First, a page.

Women In Joseph Conrad's Heart Of Darkness

1581 Words 7 Pages
Register to read the introduction… Because of the strict rules set on what was acceptable behavior of women, the often couldn’t go out because their husbands were doing something else. This fact is noted when Marlow’s aunts states that “[it was] queer how out of touch with truth women [were]. They live[d] in a world of their own” Conrad (16). Women have always lived in the same world with men and that world has always existed for them to experience, but they were denied the world because men believed they had to “help them stay in that beautiful world of their own, lest [theirs] gets worse” (Conrad 67). What is this “world of their own” and how could a woman possibly ruin a man’s world? In 1869 Susan B. Anthony along with Elizabeth Cady Stanton founded the National Women’s Suffrage Association and wrote the Susan B. Anthony amendment in 1878. This amendment later became the nineteenth amendment, giving women the right to vote. To this day, the United States is still functioning properly, so what reason is there to believe that women are incapable of maintaining the stability in a man’s world? Susan B. Anthony’s accomplishments proved that a woman could make logical decisions in a man’s world without causing everything to …show more content…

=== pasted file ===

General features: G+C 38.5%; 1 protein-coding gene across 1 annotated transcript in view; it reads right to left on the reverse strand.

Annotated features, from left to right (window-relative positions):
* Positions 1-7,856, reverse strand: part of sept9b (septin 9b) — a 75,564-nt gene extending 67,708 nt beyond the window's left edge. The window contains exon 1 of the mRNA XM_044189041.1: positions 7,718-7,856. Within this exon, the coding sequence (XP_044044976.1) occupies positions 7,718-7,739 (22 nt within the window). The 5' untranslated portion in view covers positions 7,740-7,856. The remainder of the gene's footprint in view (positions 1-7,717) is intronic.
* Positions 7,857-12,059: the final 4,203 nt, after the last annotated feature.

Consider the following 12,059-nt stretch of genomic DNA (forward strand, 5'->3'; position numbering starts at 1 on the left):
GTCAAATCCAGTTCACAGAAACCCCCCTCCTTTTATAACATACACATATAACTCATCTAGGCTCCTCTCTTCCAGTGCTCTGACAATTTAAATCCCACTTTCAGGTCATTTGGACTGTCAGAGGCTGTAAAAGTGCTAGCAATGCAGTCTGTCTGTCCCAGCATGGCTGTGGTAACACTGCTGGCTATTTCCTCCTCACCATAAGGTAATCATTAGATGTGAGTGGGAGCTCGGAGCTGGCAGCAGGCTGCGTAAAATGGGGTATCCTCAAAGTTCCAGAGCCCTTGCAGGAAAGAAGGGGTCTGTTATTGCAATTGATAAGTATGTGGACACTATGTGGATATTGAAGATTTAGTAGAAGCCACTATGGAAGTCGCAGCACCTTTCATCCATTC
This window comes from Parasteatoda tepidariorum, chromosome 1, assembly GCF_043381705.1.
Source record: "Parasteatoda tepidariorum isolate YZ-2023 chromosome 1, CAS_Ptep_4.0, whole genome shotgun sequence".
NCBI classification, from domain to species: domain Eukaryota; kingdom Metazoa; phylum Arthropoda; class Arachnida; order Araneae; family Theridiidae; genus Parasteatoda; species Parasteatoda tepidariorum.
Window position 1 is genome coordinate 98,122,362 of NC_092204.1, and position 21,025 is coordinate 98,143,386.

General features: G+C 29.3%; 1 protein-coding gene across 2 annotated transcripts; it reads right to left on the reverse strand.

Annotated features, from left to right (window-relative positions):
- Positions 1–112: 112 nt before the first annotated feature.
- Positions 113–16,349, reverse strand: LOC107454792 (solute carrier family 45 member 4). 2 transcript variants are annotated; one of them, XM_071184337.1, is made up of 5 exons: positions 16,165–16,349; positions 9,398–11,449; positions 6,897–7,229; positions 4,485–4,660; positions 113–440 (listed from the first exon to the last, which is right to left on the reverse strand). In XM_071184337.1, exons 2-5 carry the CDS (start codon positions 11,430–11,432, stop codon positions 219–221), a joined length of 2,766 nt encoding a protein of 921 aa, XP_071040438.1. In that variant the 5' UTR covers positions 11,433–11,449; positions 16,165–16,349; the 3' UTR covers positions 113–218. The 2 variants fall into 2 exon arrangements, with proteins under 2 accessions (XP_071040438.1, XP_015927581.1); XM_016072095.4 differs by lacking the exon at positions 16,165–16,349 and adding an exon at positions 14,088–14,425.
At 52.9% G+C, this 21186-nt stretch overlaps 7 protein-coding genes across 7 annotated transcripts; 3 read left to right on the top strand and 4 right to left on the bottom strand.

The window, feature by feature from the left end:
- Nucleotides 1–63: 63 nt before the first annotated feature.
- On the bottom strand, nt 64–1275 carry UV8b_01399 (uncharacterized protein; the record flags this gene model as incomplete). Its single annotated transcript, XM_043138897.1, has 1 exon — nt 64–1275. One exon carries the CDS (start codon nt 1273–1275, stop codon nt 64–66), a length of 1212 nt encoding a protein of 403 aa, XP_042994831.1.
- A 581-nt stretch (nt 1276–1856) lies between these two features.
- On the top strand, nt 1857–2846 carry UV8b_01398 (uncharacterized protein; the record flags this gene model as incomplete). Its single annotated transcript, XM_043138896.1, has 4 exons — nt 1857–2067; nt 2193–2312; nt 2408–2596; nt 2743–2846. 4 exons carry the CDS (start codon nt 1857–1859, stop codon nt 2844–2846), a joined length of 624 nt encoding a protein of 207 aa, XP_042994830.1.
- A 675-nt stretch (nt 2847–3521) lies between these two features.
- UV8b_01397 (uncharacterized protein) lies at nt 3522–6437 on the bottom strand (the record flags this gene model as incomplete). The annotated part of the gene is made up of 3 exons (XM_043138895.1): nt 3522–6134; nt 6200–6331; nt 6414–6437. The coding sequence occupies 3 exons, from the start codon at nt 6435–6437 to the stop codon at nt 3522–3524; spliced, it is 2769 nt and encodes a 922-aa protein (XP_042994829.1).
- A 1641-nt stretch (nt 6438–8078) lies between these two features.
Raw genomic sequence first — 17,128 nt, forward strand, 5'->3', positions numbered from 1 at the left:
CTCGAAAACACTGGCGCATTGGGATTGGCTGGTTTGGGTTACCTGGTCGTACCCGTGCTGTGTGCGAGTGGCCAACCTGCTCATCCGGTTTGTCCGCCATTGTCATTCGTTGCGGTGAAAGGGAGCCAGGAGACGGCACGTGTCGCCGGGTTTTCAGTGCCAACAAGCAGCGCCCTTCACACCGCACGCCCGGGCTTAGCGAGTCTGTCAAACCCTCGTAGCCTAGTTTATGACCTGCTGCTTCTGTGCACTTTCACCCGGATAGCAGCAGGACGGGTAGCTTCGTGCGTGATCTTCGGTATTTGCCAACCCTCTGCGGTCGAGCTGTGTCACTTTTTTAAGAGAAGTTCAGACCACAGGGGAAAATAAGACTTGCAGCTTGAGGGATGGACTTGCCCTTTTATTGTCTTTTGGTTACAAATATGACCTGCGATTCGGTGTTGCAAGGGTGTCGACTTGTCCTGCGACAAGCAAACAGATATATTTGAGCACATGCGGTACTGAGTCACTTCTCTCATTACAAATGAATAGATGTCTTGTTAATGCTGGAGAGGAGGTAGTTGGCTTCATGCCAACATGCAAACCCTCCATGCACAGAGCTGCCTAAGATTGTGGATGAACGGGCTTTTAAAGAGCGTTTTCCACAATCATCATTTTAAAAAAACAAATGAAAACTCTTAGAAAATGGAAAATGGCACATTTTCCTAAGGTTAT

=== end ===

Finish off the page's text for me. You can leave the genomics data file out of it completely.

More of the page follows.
As Jeremy Hawthorn stated in his essay, “The Women of Heart of Darkness,” the “comments made by Marlow about ‘women’ are clearly aimed at European women; they do not apply to the African woman” (406). The truth of the matter is that African tribes had a tendency of being matriarchal so obviously they held a higher position and different standards than European women. When Marlow first saw Kurtz’s mistress he noticed that “[s]he walked with measured steps, draped in striped and fringed cloths, treading the earth proudly, with a slight jingle and flash of barbarous ornaments. She carried her head high…[s]he was savage and superb, wild-eyed and magnificent; there was something ominous and stately in her deliberate progress” (Conrad 85–86). This elaborate description of the African mistress provides an image of immense nobility and a high class even though she is a mistress; however, when Marlow describes the Intended and how she looked when he went to her to speak with her about Kurtz he states that, “[s]he came forward, all in black, with a pale head, floating towards [him] in the dusk” (Conrad 105). In comparing the two descriptions, it is noted that the mistress is described with life, beauty, and integrity, which no mistress would be allowed to claim in Europe. The Intended, however, having, “a mature capacity for fidelity,” is denied such high appraisal. She is represented as a dark,

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